I am grateful to be able to recall fond memories of time I spent at UCLA when I got to know Tom Liggett. I was a visiting research assistant professor in 2005 and 2006. I interacted with the probability group led by Tom,, and . The postdocs in the group were and .
Tom was the undergraduate vice-chair and gave much good advice in teaching. I remember he mentioned that he taught during the Vietnam War, and if he would not bend the rules for grading then, students could be assured that he would not do it any time else. I remember that Tom disliked the idea of a draft for the military in America. At that time, some folks thought the idea of a draft would make Americans take their entanglements in wars more seriously. But Tom thought the idea was unethical.
I remember that I was interested in B. F. Skinner at that time. Tom noted that many people had been interested in him, but many years earlier.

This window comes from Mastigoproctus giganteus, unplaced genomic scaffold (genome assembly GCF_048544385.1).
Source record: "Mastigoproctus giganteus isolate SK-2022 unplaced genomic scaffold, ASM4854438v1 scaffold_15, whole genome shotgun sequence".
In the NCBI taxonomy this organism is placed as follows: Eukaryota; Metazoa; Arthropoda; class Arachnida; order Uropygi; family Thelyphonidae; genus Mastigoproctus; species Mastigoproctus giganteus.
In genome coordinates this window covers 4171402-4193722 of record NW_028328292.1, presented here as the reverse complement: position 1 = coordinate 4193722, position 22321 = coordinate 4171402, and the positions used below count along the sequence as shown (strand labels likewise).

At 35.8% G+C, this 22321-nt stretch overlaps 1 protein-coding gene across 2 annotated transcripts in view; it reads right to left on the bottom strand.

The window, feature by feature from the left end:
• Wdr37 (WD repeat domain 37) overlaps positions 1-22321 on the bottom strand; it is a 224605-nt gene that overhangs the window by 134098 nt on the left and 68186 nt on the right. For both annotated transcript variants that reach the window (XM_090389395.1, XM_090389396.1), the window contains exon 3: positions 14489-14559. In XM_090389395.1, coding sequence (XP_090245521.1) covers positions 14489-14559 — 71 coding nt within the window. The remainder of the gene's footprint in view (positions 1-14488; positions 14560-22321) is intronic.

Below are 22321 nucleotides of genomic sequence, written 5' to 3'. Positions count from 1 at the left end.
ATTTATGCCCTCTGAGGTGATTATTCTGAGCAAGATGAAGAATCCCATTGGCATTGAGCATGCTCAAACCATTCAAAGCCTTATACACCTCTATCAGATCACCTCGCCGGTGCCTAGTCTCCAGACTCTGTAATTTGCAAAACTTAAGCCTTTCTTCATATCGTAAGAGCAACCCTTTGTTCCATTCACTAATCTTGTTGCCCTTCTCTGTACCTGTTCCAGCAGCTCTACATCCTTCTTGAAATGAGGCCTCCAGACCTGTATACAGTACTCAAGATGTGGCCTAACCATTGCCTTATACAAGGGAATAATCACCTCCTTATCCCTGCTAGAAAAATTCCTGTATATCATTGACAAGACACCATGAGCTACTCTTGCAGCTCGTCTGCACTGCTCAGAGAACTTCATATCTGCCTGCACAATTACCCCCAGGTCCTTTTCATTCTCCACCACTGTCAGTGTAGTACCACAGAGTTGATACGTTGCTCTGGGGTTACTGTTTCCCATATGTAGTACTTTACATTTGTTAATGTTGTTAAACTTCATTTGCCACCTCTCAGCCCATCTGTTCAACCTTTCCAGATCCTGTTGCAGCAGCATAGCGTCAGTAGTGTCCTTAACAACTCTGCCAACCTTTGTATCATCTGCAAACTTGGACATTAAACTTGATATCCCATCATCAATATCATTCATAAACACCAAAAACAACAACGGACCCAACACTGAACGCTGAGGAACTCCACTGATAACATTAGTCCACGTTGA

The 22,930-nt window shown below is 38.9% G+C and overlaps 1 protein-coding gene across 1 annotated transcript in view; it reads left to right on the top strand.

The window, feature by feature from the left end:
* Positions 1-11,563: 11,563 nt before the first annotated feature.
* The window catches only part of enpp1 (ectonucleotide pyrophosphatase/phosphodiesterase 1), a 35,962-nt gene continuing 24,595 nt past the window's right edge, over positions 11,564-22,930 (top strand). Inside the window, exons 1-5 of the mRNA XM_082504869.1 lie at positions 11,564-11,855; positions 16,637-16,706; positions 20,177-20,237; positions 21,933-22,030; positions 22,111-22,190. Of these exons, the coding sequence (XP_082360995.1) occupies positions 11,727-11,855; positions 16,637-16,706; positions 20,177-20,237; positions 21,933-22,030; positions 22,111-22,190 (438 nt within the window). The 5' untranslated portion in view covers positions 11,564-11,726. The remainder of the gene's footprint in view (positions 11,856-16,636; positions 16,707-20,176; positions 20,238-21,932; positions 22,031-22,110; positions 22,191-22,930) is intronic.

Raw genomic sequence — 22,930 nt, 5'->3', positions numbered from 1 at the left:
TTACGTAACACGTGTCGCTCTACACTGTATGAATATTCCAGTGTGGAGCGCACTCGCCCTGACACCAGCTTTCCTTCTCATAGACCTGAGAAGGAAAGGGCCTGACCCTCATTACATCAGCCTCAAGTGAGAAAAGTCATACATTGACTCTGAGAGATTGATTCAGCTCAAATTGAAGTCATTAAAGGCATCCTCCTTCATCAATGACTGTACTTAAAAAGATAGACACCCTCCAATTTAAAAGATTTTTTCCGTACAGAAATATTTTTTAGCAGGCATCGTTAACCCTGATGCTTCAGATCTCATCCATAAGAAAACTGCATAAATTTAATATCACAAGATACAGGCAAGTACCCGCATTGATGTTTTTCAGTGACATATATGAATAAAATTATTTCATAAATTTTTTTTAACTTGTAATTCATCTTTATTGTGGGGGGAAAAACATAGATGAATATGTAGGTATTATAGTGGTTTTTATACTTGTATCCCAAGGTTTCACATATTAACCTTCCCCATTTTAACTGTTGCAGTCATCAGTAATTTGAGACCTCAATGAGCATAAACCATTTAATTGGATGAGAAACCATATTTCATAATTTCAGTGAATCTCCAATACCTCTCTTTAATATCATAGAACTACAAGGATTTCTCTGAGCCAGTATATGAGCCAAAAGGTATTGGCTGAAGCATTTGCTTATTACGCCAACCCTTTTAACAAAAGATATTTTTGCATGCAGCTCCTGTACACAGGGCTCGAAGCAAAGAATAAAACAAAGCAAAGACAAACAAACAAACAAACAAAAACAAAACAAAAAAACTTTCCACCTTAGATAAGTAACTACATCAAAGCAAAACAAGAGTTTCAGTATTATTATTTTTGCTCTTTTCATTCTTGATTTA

Tom was one of the most decent people I had the pleasure of meeting. His son was a school teacher at the time. His daughter was an ordained minister. He invited the group to his house for a party and I had a wonderful conversation with her.
Tom gave a course on interacting particle processes. At the end Lincoln suggested we all bring in our textbooks and Tom would sign them. I still have mine. It is a cherished possession.
I saw Tom after those years, too. He described his work withand on a proof of an interesting conjecture by for the spectral gap of the simple exclusion process on any finite graph. He said the collaboration was like the Borromean rings: if you remove the contribution of any one, the other two would not hold together. It was an essential combination of all three together.
Shannon Starr is Associate Professor of Mathematics at the University of Alabama.